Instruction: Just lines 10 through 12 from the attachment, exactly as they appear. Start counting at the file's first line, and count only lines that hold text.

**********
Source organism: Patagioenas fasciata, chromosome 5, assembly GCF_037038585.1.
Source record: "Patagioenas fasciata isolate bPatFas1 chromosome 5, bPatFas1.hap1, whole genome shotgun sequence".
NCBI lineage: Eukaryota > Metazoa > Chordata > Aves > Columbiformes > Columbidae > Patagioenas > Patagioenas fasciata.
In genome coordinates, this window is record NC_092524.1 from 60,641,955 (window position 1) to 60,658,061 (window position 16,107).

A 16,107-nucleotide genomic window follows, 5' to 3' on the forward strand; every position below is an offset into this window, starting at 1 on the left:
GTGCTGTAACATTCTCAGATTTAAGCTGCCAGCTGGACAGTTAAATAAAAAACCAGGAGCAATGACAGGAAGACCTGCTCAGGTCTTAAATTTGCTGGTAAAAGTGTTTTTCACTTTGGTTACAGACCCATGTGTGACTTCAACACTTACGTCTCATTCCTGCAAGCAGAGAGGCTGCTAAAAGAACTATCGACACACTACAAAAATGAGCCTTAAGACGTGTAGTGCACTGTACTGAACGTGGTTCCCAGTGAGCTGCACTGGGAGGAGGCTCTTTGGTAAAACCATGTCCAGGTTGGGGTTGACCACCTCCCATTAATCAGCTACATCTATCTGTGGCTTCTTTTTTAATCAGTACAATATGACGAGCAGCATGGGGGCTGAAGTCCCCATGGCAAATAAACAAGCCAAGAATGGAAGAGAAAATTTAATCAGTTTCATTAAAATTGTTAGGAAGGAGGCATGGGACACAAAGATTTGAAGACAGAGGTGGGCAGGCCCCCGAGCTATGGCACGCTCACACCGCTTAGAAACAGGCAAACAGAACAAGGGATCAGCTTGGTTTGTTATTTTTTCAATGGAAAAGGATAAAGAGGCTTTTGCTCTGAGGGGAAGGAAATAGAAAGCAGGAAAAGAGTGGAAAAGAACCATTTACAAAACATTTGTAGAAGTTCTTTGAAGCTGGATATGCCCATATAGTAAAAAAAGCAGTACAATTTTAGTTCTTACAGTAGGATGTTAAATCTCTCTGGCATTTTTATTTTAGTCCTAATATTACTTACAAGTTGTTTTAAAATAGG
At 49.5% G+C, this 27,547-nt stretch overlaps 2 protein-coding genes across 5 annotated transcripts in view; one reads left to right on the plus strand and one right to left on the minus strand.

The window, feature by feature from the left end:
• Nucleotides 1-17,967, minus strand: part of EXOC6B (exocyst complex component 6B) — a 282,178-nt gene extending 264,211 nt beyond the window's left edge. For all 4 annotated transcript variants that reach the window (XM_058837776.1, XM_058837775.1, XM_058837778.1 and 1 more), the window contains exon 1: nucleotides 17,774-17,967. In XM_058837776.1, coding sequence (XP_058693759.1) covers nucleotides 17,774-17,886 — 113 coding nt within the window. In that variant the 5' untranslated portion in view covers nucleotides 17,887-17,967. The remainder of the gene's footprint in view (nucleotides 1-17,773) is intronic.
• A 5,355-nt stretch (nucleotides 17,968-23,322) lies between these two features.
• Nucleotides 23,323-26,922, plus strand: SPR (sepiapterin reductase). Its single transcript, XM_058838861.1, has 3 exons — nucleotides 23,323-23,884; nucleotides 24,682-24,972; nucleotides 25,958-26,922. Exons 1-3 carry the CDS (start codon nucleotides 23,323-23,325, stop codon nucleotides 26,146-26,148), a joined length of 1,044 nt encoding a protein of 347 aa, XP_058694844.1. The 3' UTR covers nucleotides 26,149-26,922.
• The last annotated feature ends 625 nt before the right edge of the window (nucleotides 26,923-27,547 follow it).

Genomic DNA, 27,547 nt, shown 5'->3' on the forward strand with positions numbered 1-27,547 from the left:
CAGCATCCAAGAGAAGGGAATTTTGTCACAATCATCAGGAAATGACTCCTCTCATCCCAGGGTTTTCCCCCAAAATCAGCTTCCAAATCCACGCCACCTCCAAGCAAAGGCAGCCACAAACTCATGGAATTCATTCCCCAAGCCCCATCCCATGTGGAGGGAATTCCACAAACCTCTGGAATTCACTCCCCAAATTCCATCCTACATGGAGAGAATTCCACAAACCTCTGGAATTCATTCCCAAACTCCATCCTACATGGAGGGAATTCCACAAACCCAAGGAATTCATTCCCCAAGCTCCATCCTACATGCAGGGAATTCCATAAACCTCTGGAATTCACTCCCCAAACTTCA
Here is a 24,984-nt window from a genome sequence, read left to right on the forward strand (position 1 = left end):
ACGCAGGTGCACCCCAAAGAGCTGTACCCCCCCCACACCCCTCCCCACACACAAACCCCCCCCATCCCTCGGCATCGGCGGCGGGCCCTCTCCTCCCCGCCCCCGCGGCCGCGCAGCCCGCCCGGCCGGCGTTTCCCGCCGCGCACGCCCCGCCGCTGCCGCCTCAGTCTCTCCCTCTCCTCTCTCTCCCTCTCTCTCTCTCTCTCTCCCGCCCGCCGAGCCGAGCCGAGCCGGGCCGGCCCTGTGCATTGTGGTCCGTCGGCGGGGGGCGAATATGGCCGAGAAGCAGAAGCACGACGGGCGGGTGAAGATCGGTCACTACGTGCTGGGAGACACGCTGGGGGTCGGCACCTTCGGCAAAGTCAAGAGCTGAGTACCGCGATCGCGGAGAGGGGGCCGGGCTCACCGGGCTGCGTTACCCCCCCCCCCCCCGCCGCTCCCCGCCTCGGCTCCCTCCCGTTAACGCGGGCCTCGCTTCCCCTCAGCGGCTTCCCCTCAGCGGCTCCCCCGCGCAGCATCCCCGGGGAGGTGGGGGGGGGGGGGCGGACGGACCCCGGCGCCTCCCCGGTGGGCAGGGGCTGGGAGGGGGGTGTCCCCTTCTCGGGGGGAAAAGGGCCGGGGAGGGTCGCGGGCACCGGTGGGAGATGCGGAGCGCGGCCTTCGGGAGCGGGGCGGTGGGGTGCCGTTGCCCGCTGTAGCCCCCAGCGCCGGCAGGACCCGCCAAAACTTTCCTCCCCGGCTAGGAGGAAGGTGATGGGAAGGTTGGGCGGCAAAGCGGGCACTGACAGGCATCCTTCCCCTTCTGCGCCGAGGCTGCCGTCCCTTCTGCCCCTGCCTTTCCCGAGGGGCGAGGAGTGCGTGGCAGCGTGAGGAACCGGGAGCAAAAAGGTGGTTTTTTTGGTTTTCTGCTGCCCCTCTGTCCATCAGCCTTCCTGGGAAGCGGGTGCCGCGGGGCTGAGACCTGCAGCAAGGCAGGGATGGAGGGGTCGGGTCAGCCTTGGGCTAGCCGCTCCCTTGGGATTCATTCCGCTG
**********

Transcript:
• A 5,355-nt stretch (nucleotides 17,968-23,322) lies between these two features.
• Nucleotides 23,323-26,922, plus strand: SPR (sepiapterin reductase). Its single transcript, XM_058838861.1, has 3 exons — nucleotides 23,323-23,884; nucleotides 24,682-24,972; nucleotides 25,958-26,922. Exons 1-3 carry the CDS (start codon nucleotides 23,323-23,325, stop codon nucleotides 26,146-26,148), a joined length of 1,044 nt encoding a protein of 347 aa, XP_058694844.1. The 3' UTR covers nucleotides 26,149-26,922.
• The last annotated feature ends 625 nt before the right edge of the window (nucleotides 26,923-27,547 follow it).